Wilson Pro Staff: A History

An evolution of Wilson’s most iconic tennis racket.

 

THE HISTORY OF THE WILSON PRO STAFF TENNIS RACKET

An Evolution of the Brand’s Most Iconic Racket Family

 

37 Years of Pro Staff

There’s no question about it: the Pro Staff is our most iconic tennis racket franchise. Having been around for 37 years, it’s best known for its classic double braid of carbon and aramid fibers (commonly known as graphite/Kevlar®), and of course the many greats who use(d) it: Chris Evert, Stefan Edberg, Jim Courier, Steffi Graf, Pete Sampras, Roger Federer. All totaled, 117 grand slam titles have been won with Pro Staff.

With the 13th version of Pro Staff launching, we felt it was only fitting to go digging into the archives to answer the question: what were the other 12 Pro Staffs like, and why do we keep making them?

 

Let’s answer the second question first.

It’s safe to say that if you make something for 37 years, people must like it. And more importantly, you build a following. Pro Staff players are perhaps the most loyal when it comes to their choice of tennis racket. It’s nearly impossible to convince them to play with anything else. Whether they played the original Pro Staff growing up, or they’re just a huge fan of Roger Federer, you can forget putting any other racket in their hands. They can’t get enough of that classic “Pro Staff feel”.

 

But what is it that makes Pro Staff feel unlike anything else?

The answer is what’s inside: a classic braid of two materials: carbon and aramid fibers. The original description of this braid, that first appeared in a 1985 Wilson catalog, still holds true:

The core of the Pro Staff is a braid of Kevlar® and graphite. This construction blends the extraordinary strength of graphite with the durability of Kevlar®, a space-age material. The result is a breathtaking power and a solid feel with every shot.

  

Space age, huh? Sounds like some high-tech stuff. To put it more simply, the original Pro Staffs had a 50/50 mix of carbon and aramid fibers. Other brands were already making rackets with carbon, but the addition of the aramid fibers both added weight and dampened feedback felt in other frames, giving the Pro Staff its unique feel. As the saying goes, “if it ain’t broke, don’t fix it.” Well, we haven’t. Today, Pro Staff is still made with this classic double braid.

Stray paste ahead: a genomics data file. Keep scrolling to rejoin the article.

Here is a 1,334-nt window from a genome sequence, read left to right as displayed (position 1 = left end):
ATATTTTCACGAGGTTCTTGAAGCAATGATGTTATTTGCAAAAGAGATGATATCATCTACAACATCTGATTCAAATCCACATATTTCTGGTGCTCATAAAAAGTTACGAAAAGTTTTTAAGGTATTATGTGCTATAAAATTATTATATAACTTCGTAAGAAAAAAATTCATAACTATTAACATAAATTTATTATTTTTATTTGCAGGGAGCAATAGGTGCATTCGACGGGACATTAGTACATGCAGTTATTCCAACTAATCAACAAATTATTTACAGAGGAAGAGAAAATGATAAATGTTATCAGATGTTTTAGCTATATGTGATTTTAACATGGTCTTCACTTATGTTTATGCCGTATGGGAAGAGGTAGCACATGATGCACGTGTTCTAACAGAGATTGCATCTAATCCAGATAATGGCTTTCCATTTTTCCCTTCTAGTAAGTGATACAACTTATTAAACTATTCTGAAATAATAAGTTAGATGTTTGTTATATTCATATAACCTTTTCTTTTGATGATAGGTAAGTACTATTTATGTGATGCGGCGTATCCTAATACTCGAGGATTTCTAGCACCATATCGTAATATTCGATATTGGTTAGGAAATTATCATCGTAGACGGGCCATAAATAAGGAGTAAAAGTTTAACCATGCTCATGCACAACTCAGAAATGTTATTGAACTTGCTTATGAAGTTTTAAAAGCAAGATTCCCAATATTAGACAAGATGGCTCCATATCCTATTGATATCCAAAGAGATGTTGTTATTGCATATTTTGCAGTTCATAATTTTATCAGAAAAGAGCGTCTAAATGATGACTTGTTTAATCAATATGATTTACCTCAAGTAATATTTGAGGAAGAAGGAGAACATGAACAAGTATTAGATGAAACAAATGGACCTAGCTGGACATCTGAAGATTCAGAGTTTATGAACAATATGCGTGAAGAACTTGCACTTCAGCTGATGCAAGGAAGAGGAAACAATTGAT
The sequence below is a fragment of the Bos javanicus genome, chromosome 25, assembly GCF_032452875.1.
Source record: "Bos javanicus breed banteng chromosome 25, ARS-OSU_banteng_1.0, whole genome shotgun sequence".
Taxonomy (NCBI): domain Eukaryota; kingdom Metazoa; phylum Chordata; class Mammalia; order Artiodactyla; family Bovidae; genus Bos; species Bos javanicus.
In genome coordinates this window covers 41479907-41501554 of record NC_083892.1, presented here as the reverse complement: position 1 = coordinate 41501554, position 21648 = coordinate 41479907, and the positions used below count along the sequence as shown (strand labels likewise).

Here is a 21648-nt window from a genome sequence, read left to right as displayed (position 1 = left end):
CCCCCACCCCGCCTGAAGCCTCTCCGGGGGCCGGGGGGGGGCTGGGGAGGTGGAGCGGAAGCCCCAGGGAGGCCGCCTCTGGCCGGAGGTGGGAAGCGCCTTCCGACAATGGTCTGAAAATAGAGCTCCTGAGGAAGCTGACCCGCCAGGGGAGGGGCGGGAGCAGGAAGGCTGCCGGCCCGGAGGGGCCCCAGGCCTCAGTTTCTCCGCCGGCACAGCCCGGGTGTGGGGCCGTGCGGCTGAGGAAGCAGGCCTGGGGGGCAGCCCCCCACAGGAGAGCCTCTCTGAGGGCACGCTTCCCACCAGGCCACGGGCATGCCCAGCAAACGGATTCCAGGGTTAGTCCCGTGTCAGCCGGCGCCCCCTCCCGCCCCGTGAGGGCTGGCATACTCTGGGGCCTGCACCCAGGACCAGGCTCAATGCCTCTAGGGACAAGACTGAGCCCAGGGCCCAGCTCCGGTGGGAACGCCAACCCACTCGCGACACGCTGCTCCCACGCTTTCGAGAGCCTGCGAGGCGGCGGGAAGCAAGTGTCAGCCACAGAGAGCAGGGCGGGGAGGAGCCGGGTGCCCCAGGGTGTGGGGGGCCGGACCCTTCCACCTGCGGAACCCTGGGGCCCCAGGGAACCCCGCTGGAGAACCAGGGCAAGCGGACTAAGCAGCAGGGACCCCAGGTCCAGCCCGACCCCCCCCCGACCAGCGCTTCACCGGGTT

How We Got Here

Okay, time to answer the first question, which was, what were the previous versions of Pro Staff like? It took a lot of digging through old catalogs, but we’ve been able to track down every Pro Staff racket ever made!

BUT WAIT. It’s important to understand a few things before you geek out in this Pro Staff Time Machine:

1.  HEAD SIZE: A tennis racket’s head size is the circumference of the racket’s hoop, typically measured in square inches in the US and square centimeters everywhere else. For example, the very first Pro Staff line in 1983 featured 125”, 110”, and 85” head sizes. We mention this because head size was used in both the 80’s and again beginning in 2003 to differentiate the models.

2. STIFFNESS INDEX: In the late 80’s and early 90’s, Wilson’s engineers developed a system known as the “SI SYSTEM” where “SI” standing for “Stiffness Index”. This system is a measurement of a racket’s flexibility and stability. The 90’s graphic below paints a visual, but in a nutshell, the lower a tennis racket’s SI, the more stiff, while the higher a racket’s SI, the more flexible. Stiffer rackets produce more power while flexible rackets produce more control.

In Wilson’s current racket lines, Ultra is the most stiff at a 3.9si while Clash rackets are the most flexible, topping out at 11.2si. For reference, the most popular Pro Staff’s typically have measured around a 6.0si, which is considered an ideal blend of flexibility and stability. The new Pro Staff v13 line measures in at a 6.4si. All important to note as you look through every Pro Staff ever, as you’ll notice SI was used to differentiate the models in the 90’s and early 2000’s.

 

 

 

37 Years of Excellence

Pro Staff History Block Grid

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